In every office there is some guy (or girl) who serves as the resident film buff. Annoying, isn't he? He's seen just about every movie ever and has definite opinions about everything committed to celluloid. Just when you think you can't stand anymore, the kind people at Stomp Tokyo are here to arm you with one good film that Ms. Film Buff probably hasn't seen. During some lunch break with lots of people lurking about, ask your know-it-all co-worker her opinions of Zatoichi Challenged and watch the fun begin.
Zatoichi Challenged is one in a long-running series of samurai films starring Shintaro Katsu. Katsu plays Ichi, a blind masseur who wanders around medieval Japan, getting into trouble. The "Zato" appended to Ichi's name in the title seems to mean "blind man" most of the time, though sometimes characters in the film seem to use the same term for "masseur." The word "zato" may very well mean both, considering the Asian tradition of employing the blind as masseurs, but we're not experts on the subject.
Ichi gets medieval on some guy's ass.
The Zatoichi films, in terms of tone, are neither as serious as your average Kurosawa film, nor as exploitative as a Lone Wolf and Cub film. The series seemes to have been made to have a broad appeal, with a little drama, a little romance, a lot of comedy and enough sword fights to keep an action fan watching. Best of all, they are built around the charismatic presence of Shintaro Katsu. Even though he plays every scene with his eyes rolled back into his head, he is totally entertaining.
Zatoichi Challenged opens with Ichi feeling his way down a trail with his cane. He is pursued by four sword-wielding bandits who accuse him of killing their boss. Here's where those of you not familiar with Zatoichi find out why his movies were so popular. Zatoichi, when confronted, pulls a sword out of his cane and dispatches his attackers with lightning speed. Yep, Ichi has trained his other senses to the point at which he can swordfight without the advantage of sight. Okay, this is kind of silly. Short of having a radar sense like Marvel Comics' Daredevil, it doesn't matter how well you hear in a swordfight. If you can't see, you can't win. But no one ever said that the Zatoichi films were realistic.
Ichi's adventure in this film begins when he stops at a small inn. During his stay there, a woman dies, leaving behind her son and the plea that Ichi deliver the boy to his father, an artist in a nearby town. Ichi, being the honor-bound good guy that he is, grudgingly takes the brat under his protection and makes his way toward the father's town.
Akatsuka takes advantage
of some mood lighting.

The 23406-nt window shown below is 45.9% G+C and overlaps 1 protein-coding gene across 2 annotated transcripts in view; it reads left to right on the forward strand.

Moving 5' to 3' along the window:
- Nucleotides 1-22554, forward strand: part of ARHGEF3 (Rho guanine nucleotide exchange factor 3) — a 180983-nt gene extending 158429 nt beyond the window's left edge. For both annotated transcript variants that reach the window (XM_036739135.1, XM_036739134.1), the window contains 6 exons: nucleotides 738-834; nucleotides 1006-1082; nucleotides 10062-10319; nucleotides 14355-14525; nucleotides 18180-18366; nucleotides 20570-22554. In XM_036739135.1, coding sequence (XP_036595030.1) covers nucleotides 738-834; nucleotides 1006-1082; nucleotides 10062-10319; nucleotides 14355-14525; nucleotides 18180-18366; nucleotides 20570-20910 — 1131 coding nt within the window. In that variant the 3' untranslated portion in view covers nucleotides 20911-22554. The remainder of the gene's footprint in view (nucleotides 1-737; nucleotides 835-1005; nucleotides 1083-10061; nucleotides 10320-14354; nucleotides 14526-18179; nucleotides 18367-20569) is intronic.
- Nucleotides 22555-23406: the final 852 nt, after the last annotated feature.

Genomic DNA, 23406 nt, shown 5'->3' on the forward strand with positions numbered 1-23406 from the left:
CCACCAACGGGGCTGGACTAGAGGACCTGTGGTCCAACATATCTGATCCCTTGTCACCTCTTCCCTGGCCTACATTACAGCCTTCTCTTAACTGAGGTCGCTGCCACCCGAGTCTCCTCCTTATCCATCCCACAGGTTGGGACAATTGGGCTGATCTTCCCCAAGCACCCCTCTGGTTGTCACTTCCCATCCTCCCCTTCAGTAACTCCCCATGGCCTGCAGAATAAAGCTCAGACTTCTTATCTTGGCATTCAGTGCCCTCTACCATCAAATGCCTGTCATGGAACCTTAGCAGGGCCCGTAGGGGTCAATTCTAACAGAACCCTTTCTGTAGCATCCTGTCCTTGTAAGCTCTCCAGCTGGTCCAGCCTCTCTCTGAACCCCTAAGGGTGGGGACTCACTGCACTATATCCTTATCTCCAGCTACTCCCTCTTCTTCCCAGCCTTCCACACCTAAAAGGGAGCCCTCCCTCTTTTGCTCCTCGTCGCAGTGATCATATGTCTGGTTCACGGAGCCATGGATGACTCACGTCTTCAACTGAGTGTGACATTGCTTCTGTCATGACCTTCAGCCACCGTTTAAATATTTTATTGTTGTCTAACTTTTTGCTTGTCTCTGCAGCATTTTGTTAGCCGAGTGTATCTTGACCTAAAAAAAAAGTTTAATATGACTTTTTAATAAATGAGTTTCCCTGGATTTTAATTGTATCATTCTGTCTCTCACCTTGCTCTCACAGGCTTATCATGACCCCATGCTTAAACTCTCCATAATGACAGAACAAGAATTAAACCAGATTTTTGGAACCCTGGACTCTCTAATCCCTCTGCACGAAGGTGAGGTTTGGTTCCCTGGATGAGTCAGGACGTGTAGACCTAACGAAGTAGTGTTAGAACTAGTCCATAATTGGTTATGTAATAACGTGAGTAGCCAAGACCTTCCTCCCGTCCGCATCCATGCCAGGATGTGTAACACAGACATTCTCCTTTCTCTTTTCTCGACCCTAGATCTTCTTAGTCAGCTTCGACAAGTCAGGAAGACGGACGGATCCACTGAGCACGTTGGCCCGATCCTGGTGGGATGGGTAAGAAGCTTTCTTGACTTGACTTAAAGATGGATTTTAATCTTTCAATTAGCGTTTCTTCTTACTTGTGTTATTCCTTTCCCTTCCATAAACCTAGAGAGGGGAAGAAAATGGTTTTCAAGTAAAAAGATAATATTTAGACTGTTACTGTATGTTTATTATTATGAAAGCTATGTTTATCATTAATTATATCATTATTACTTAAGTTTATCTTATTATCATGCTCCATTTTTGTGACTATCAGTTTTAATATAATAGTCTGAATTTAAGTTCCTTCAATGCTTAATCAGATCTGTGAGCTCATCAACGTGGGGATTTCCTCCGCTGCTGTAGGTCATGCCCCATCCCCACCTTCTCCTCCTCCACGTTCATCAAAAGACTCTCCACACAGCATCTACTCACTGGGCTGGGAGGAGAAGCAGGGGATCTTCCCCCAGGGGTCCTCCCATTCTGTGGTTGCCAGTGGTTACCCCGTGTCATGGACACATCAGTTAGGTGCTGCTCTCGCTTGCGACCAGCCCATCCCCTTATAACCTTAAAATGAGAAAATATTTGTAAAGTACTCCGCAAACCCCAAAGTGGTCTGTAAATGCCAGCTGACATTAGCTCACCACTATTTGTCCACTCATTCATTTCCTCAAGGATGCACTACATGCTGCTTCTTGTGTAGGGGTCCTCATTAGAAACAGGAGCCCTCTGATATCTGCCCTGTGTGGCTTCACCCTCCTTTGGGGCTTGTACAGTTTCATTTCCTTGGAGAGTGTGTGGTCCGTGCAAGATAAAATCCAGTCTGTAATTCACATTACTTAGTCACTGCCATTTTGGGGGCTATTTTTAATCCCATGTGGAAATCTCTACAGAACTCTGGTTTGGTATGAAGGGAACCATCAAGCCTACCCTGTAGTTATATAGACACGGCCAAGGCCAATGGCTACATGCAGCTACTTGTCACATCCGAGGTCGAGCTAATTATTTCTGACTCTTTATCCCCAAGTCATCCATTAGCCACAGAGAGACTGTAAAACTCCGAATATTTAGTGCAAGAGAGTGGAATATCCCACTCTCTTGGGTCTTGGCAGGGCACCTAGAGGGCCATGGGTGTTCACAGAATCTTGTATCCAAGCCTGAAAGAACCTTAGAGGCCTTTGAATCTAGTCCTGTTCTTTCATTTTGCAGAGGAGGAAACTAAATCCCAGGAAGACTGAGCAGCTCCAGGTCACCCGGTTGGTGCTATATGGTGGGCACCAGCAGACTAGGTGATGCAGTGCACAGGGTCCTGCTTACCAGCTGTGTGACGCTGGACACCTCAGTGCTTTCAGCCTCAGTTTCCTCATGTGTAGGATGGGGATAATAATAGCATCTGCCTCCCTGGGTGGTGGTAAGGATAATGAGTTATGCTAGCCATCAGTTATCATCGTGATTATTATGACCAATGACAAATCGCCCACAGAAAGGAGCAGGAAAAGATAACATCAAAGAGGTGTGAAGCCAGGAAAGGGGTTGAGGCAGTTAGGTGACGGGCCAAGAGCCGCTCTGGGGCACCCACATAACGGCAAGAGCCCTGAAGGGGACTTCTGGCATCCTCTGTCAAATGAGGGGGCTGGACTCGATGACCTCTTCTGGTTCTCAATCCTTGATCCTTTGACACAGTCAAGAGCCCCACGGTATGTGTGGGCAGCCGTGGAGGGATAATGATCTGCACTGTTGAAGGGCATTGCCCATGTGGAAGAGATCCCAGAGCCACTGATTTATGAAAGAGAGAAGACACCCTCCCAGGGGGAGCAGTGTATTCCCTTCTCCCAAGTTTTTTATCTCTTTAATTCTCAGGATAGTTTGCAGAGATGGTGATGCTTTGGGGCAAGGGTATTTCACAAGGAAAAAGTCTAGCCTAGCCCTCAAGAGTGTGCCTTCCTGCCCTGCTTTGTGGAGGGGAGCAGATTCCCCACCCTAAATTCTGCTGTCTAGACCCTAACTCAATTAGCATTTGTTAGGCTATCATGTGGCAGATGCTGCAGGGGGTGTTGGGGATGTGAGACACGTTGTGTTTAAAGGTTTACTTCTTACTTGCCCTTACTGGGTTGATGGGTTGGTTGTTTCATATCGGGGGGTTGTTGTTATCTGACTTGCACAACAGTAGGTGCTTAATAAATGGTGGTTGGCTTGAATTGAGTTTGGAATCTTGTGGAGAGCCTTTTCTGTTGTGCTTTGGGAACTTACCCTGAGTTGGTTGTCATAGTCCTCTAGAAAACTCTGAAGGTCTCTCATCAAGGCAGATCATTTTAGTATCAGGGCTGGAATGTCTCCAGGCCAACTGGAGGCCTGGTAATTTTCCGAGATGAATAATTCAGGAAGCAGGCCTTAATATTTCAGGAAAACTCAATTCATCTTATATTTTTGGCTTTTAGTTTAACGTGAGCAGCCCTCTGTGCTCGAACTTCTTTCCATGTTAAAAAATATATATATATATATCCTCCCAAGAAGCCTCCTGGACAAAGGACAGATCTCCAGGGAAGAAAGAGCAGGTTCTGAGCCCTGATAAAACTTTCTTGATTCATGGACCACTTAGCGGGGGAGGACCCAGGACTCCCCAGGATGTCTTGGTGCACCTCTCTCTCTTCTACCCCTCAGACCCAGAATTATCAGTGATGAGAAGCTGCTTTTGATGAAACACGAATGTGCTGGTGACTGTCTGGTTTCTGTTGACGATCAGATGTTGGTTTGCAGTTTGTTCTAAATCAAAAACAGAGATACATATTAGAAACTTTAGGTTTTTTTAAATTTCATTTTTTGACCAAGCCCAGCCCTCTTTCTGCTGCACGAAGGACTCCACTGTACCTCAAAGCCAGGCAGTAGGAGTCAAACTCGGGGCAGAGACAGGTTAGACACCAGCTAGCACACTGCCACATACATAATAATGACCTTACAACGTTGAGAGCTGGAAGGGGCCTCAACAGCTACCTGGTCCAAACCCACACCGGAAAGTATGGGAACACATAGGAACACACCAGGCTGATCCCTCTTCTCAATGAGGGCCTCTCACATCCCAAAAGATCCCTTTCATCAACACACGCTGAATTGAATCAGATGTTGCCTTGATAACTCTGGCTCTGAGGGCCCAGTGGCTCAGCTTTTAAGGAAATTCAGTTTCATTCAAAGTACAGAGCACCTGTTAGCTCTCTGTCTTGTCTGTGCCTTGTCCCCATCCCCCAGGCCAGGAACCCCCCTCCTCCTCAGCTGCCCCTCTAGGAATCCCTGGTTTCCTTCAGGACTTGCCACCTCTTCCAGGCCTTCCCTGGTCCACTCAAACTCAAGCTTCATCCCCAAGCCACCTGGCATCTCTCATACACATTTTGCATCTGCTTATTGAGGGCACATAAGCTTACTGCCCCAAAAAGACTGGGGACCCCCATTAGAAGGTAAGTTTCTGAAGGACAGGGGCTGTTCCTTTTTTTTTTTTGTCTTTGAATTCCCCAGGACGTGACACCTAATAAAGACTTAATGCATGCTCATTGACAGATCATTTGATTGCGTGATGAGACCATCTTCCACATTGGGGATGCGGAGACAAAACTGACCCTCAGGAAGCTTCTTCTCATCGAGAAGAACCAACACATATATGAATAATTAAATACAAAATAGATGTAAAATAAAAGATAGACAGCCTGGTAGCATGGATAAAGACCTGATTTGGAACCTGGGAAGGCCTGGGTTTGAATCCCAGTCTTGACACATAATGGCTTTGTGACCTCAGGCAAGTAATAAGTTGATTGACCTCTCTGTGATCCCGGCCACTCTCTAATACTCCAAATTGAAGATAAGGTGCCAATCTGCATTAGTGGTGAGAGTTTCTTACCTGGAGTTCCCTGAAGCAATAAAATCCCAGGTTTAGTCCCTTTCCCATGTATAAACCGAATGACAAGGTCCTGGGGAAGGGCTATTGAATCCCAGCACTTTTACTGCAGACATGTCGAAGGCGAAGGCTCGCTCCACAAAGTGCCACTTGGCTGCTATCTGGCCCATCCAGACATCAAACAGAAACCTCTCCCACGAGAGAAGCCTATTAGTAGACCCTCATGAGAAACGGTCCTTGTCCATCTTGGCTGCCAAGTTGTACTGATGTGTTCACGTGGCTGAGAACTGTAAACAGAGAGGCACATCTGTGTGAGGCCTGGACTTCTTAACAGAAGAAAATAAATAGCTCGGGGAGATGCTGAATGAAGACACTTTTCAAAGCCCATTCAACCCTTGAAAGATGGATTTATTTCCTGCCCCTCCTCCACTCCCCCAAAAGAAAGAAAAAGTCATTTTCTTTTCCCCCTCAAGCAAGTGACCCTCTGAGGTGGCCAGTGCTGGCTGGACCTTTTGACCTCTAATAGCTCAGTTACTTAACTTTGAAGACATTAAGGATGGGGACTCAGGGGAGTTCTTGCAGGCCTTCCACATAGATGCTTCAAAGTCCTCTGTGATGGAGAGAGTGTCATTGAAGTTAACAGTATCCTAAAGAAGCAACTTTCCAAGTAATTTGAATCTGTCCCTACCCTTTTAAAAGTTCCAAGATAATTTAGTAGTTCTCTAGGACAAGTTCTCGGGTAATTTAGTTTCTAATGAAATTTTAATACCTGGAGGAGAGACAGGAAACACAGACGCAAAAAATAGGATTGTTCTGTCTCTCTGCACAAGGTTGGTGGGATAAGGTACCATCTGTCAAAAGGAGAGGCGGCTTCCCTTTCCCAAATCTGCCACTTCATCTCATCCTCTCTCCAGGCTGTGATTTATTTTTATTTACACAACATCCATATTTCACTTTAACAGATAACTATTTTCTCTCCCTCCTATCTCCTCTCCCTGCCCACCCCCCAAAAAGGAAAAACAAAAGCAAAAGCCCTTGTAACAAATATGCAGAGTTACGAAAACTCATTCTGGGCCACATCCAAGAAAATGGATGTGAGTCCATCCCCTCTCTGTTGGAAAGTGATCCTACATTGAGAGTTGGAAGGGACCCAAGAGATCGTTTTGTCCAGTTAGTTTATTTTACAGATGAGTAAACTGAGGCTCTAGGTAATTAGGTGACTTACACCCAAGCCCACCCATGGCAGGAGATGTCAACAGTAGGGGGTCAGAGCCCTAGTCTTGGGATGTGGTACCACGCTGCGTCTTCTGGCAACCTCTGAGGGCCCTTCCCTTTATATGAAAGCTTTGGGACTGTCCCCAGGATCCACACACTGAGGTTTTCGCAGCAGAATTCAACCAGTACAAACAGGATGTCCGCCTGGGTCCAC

The movie wouldn't be much fun if Ichi were able to complete this task easily. Accordingly, the swordsman and his sidekick find themselves in the company of a traveling band of entertainers and a mysterious samurai named Akatsuka, each with their own set of troubles. When they do finally arrive in the designated town, they find that the father, an artist named Shokichi, has disappeared.
Zatoichi Challenged is one of those films in which screen personalities transform a merely good script into a highly entertaining movie. Although we can't help but wonder if Katsu was chosen for the role of Ichi mainly because of his large ears, his gruff persona is extremely charismatic. His performance reminds us of Peter Falk as Columbo -- full of tics and enormously appealing. (Except that that Ichi never gets to the point that you'd like to strangle him for being such a pissant know-it-all.)
This movie would later be adapted into the Rutger Hauer film Blind Fury, a truly mediocre film that had to really stretch to come up with situations where a swordsman would be of any use in the modern world. Zatoichi Challenged is actually set in medieval Japan, which is where all samurai films should be set. Zatoichi has everything we love about samurai films. Ichi takes on dozens of bad guys, and triumphs in seconds thanks to lightning fast sword work. And every time he cuts down an opponent, the soundtrack makes a really cool slashing sound, kind of like ripping silk. This element is conspicuously missing in most American swordfighting movies, like The Highlander and The Hunted. Ichi also employs a very unorthodox form of swordplay, in that he holds his sword "under hand" and he tends to get the drop on his enemies by falling down a lot.
"And here's where Rutger Hauer would say,
'I do Bar Mitzvahs too.' What a dork."
If you enjoy Zatoichi Challenged, there are plenty of other Zatoichi films to watch. There were more than a dozen films made between 1962 and 1974, and one was made in the 1980s. Unfortunately, only three of the films are widely available on US tape, all from Chambara Video. They cost about $20 each, and the titles include this one, Zatoichi and the Chest of Gold and Zatoichi and the Chess Master. If you're really lucky, your video store might have an old copy of Zatoichi vs Yojimbo, which was released on US tape years ago, probably because Toshiro Mifune appears, playing more or less the same character he did in Kurosawa's Yojimbo and Sajuro. (Mifune would also play the character in Incident at Blood Pass, also with Katsu.)
We do suggest you watch Zatoichi Challenged prior to your showdown with the Film Buff in your office. If he's seen it, you're going to look pretty stupid if you can't hold your own in a conversation about samurai films and blind swordsmen.